I’ve seen the show (and given it a five star review). One thing that stands out is the sheer cheek and humour of the songs, despite their classic status. “There’s a real wit and irreverence and there’s a beautiful innocence and purity in his writing. He loved vaudeville and revue-style shows and a lot of the songs he wrote were very politically charged. He had a sharp eye for capturing the zeitgeist of the moment.”
And the choreography is simply to die for. “I’ve worked with Nick on Annie and Calamity Jane and he’s extraordinary,” says Foster. “The challenge with White Christmas is that there are these huge dance breaks that go on for six or seven minutes, and you have to find a narrative to get into the dance. So we can move the story forward and explore ideas in the emotional context of the piece through these exhilarating dance breaks which are pure Broadway really and celebrate the best kind of spectacle.”
One thing you always wonder with a director as diverse as Foster is whether he has a different approach for musicals compared to, say, serious plays. “That’s an interesting question. I approach them in very much the same way. I think people think of musicals and plays being opposite things but essentially they’re both theatre that tell stories and deliver narrative in a variety of different ways. Whether it’s through dance, songs, music or spoken word or a combination of all those things, in the case of a musical.
“So the integrity and grit and the desire to get into the underbelly of a play is the exact same objective as I have with a musical. There are technical differences like when you are in rehearsal and you have to give over your entire first week for the actors to learn the harmonies of the music and the beginnings of choreography.
“Theatre is great because it offers us lots of different techniques and imaginative responses into how we tell stories. In some ways the musical is the most thrilling because it’s got so many different components at your disposal.”
I’ve interviewed many directors working on stage adaptations of films. The general consensus is that relying too heavily on the film devalues the new production. Foster concurs with this, while admitting that White Christmas is “a beautiful piece of work but it’s very much of its time. It’s heart-warming and creative with such humility and goodwill and it’s wonderful to have that reference in the background. But it was a piece of work created in a completely different time and different medium.”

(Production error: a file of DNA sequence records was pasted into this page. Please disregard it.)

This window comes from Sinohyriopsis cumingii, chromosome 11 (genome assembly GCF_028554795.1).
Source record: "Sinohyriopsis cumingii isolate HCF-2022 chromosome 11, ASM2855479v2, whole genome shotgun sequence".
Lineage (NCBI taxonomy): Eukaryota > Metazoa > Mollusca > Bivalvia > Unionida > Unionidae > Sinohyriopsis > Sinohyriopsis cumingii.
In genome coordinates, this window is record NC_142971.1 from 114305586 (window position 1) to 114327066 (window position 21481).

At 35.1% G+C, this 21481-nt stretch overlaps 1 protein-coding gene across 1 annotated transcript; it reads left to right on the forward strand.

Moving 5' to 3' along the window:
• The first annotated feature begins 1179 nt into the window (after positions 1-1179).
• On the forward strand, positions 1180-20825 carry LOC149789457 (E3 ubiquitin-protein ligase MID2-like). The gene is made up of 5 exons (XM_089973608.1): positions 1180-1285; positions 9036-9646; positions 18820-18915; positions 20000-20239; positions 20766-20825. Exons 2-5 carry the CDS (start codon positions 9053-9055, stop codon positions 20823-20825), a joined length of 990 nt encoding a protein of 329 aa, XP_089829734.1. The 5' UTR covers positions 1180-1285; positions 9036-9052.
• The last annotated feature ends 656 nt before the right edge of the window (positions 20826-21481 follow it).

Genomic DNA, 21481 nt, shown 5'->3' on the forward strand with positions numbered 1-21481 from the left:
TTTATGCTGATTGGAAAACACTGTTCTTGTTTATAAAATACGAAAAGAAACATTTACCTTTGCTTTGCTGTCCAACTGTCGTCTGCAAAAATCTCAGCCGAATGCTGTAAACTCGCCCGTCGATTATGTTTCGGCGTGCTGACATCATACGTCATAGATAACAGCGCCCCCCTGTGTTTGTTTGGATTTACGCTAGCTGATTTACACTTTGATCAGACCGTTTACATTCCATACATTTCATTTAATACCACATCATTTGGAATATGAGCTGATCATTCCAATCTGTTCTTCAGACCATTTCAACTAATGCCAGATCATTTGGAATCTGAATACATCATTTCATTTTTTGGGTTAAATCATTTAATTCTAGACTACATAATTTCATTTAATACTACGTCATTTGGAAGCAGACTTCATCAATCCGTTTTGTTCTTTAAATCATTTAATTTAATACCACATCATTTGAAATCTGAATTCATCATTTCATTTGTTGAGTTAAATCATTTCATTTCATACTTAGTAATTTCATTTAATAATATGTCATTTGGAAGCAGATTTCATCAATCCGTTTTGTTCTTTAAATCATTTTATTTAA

Similarly, Foster has taken on the adaptation of Calamity Jane which tours next year. “To begin with when producer Jamie Wilson suggested it my heart sank, I thought it was an old potboiler of a thing. And actually the film is so beautiful and gracious and Doris Day is captured in that iconic and breathtakingly brilliant performance. So why on earth would you try and do it on stage?
“Having seen Ed Curtis’s 2003 production with Toyah Willcox, I thought the script was not very good and didn’t offer anything up that is better than the film. Then we were given permission to really look at the script to make it feel fresh and contemporary. Crucially we cut out all the racism, the way the indigenous Native Americans are dealt with stereotypically.
“It’s a love story and about Calamity Jane being accepted and how we view women and how women have had to assume a more masculine role to be seen as equals to their male counterparts. At the end Calamity Jane is accepted for who she is and that’s quite a powerful message today.”
Another strong message – a counterblast to contemporary homophobia – is to be found in Foster’s direction of Jonathan Harvey’s Beautiful Thing.
Foster says: “I think Jonathan Harvey’s writing is truly exquisite and it’s an amazingly honest and unsentimental portrait of life on the estate in Thamesmead in the mid-90s. The clouds are hanging over these two young boys falling in love. Beautiful Thing is a play that on the surface is quite gentle, beautiful, moving and funny. But ultimately it’s a tale of coming out and first love.”
By Rich Jevons
Rich Jevons reviews White Christmas on The Culture Vulture blog, you can read it here